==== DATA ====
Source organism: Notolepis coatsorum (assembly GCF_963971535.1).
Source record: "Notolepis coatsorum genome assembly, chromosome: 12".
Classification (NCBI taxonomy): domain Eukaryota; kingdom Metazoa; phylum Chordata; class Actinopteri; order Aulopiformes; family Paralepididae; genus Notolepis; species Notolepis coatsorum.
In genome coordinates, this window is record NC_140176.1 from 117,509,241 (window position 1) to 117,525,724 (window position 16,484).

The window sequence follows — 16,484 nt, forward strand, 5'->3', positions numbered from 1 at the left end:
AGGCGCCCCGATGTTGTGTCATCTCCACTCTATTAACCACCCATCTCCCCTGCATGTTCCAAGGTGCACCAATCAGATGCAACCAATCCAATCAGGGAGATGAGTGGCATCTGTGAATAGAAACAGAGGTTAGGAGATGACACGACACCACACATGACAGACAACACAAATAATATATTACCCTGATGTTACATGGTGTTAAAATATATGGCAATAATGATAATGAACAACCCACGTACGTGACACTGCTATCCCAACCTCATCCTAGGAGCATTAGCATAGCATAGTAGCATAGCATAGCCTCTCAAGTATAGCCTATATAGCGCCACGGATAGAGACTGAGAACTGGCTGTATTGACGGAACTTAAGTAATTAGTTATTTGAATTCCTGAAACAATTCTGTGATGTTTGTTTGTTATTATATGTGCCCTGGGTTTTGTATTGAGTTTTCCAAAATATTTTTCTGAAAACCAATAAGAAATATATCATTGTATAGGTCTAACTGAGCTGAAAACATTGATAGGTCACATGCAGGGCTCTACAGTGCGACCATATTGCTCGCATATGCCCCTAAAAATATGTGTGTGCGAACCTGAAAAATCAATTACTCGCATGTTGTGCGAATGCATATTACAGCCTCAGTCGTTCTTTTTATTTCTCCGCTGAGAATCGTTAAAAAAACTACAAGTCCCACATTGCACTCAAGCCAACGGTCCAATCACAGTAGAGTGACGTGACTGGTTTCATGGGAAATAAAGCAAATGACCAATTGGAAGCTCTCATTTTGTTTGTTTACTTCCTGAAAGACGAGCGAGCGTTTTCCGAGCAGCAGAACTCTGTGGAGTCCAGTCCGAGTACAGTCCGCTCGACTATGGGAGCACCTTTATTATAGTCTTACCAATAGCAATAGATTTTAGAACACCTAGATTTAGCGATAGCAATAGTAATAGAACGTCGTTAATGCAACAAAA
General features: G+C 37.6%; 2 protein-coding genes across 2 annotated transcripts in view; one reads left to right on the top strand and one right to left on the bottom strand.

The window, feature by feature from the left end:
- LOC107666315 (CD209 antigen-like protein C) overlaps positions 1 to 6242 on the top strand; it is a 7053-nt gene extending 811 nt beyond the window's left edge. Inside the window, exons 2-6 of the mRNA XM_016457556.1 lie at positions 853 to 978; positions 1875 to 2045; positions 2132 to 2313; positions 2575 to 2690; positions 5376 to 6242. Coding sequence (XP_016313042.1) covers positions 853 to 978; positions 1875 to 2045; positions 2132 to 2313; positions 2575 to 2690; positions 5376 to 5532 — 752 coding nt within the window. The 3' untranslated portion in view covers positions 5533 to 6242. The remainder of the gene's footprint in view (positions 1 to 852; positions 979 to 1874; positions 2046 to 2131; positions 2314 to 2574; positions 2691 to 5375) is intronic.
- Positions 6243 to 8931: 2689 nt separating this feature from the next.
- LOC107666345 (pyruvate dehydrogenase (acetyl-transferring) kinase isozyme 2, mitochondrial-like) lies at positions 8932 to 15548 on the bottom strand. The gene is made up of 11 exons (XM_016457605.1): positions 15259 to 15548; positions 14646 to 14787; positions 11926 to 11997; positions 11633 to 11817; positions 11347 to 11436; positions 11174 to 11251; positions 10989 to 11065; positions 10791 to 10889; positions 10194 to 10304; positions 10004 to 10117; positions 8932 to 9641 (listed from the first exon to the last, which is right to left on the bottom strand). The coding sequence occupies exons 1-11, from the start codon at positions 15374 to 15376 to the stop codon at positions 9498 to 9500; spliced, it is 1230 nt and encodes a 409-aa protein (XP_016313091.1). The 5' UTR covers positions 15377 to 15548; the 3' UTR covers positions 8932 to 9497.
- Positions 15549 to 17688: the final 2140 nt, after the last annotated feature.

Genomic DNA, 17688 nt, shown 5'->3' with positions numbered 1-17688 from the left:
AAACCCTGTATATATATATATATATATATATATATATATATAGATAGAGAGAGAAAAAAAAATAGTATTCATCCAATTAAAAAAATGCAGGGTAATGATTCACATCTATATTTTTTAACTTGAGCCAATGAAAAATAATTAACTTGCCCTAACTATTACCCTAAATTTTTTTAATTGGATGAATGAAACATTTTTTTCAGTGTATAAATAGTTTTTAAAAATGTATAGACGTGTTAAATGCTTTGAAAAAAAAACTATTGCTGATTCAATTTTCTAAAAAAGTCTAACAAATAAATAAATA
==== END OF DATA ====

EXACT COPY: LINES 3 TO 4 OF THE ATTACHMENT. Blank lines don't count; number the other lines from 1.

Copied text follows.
Classification (NCBI taxonomy): domain Eukaryota; kingdom Metazoa; phylum Chordata; class Actinopteri; order Aulopiformes; family Paralepididae; genus Notolepis; species Notolepis coatsorum.
In genome coordinates, this window is record NC_140176.1 from 117,509,241 (window position 1) to 117,525,724 (window position 16,484).